Is your pet on heartworm preventative? Heartworm disease is a dangerous condition that affects cats, dogs, and ferrets. Caused by a blood-borne parasite, heartworm disease can cause significant damage to your pet’s heart and lungs and can be fatal. April is National Heartworm Awareness Month, and our team at Homey Gnome Veterinary Clinic is here to make sure your pet is protected. 

In this article, we’ll discuss what you need to know about heartworm disease and what you can do to keep your pet safe. 

What is Heartworm Disease?

Heartworm disease is caused by a blood-borne parasite known as Dirofilaria immitis. The parasite is found in dogs, foxes, coyotes, and wolves. However, it is spread by mosquitoes. 

When a mosquito feeds on an infected animal, the mosquito picks up juvenile worms known as microfilariae. Over the course of 10-30 days, the microfilariae mature into larvae in the mosquito’s digestive tract. When they reach their infective stage, the larvae migrate to the mosquito’s mouthparts so that they can infect a new host.

If an infected mosquito bites your pet, the larvae enter your pet’s bloodstream and travel to the heart, lungs, and surrounding blood vessels. Over the next six months, the larvae will mature into adult worms and can grow up to a foot long. 

Symptoms of heartworm disease can vary depending on the number of worms and the extent of the disease. Some common symptoms associated with heartworm disease include persistent cough, weight loss, decreased appetite, and exercise intolerance. 

Diagnosis and Treatment

Heartworm disease is primarily diagnosed through blood testing. Your pet will receive a heartworm test as a part of their annual wellness exam. In some cases, additional testing may be necessary. X-rays and ultrasounds can also be used to diagnose and determine the extent of the disease. 

Unfortunately, treating heartworm disease can be very challenging and expensive. Your pet’s treatment options will depend on their species and the extent of the disease. 

For dogs with heartworm disease, there are medications and treatment protocols available. Our team can discuss these options with you and recommend an appropriate treatment plan for your pet. It’s essential to keep in mind that even with treatment, the damage caused by the worms can cause lasting effects on your dog’s heart and lungs.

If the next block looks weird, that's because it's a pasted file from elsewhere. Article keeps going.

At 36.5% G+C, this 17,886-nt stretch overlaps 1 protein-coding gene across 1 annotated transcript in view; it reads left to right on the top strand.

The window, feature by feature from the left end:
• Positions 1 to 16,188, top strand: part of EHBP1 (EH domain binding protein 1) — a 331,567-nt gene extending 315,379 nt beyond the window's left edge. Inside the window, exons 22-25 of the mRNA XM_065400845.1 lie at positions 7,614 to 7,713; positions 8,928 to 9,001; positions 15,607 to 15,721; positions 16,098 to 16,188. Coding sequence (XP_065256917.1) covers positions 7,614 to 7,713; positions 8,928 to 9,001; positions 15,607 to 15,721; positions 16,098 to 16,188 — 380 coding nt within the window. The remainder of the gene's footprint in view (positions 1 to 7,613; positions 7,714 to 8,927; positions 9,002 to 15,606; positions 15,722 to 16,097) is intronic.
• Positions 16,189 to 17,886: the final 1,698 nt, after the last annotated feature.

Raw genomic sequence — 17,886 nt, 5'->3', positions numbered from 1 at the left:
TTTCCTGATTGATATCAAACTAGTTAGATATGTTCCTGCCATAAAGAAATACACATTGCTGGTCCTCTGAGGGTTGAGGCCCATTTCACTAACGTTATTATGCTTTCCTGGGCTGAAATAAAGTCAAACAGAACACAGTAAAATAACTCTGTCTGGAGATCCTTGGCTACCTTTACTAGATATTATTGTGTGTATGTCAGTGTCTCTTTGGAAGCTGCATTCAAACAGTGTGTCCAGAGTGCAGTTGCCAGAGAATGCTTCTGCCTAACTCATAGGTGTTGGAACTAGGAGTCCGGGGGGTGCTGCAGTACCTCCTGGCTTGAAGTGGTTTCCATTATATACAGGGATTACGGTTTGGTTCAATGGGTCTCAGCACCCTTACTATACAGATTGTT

Currently, there are no approved medications for treating heartworm disease in cats and ferrets. Treatment of these pets is limited to managing symptoms and preventing new infections. 

Keeping Your Pet Protected 

The best way to keep your pet protected is to make sure they are on heartworm prevention. Heartworm preventatives come in various forms, including oral chewables, topical treatments, and injectables. 

Even though your pet’s risk of disease is significantly lower during the winter months, we recommend giving heartworm medication year-round. This will help keep your pet on a regular schedule and ensure they are protected when the mosquitos return. 

Final Thoughts

At Homey Gnome Veterinary Clinic, keeping your pet healthy and heartworm free is our priority. If you have questions about your pet’s heartworm preventative or need to schedule an appointment, please give us a call at 651-202-3388. 

For more information on heartworm disease and its impact on your pet’s health, you can also check out the American Heartworm Society

We hope these tips will help keep your pet safe and heartworm free! 

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